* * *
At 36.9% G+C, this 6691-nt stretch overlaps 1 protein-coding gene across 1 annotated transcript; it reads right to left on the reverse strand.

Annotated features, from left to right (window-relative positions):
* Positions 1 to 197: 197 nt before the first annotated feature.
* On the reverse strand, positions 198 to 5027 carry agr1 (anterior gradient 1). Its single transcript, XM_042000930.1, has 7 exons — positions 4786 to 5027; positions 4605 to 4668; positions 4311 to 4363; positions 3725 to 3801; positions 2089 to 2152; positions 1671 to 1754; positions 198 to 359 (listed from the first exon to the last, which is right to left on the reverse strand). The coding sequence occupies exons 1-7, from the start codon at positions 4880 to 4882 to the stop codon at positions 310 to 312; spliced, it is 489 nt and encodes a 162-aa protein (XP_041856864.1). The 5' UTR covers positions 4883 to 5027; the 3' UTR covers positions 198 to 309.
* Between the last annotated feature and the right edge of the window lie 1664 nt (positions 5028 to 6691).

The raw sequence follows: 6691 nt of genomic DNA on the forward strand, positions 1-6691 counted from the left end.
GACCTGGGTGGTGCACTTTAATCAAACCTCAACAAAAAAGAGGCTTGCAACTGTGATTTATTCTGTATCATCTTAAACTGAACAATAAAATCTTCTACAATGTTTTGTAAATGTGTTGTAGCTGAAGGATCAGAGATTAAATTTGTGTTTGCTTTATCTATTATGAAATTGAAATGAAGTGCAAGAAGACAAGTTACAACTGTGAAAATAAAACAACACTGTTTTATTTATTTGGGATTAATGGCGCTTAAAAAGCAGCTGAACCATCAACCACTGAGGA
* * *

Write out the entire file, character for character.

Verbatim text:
At 36.9% G+C, this 6691-nt stretch overlaps 1 protein-coding gene across 1 annotated transcript; it reads right to left on the reverse strand.

Annotated features, from left to right (window-relative positions):
* Positions 1 to 197: 197 nt before the first annotated feature.
* On the reverse strand, positions 198 to 5027 carry agr1 (anterior gradient 1). Its single transcript, XM_042000930.1, has 7 exons — positions 4786 to 5027; positions 4605 to 4668; positions 4311 to 4363; positions 3725 to 3801; positions 2089 to 2152; positions 1671 to 1754; positions 198 to 359 (listed from the first exon to the last, which is right to left on the reverse strand). The coding sequence occupies exons 1-7, from the start codon at positions 4880 to 4882 to the stop codon at positions 310 to 312; spliced, it is 489 nt and encodes a 162-aa protein (XP_041856864.1). The 5' UTR covers positions 4883 to 5027; the 3' UTR covers positions 198 to 309.
* Between the last annotated feature and the right edge of the window lie 1664 nt (positions 5028 to 6691).

The raw sequence follows: 6691 nt of genomic DNA on the forward strand, positions 1-6691 counted from the left end.
GACCTGGGTGGTGCACTTTAATCAAACCTCAACAAAAAAGAGGCTTGCAACTGTGATTTATTCTGTATCATCTTAAACTGAACAATAAAATCTTCTACAATGTTTTGTAAATGTGTTGTAGCTGAAGGATCAGAGATTAAATTTGTGTTTGCTTTATCTATTATGAAATTGAAATGAAGTGCAAGAAGACAAGTTACAACTGTGAAAATAAAACAACACTGTTTTATTTATTTGGGATTAATGGCGCTTAAAAAGCAGCTGAACCATCAACCACTGAGGA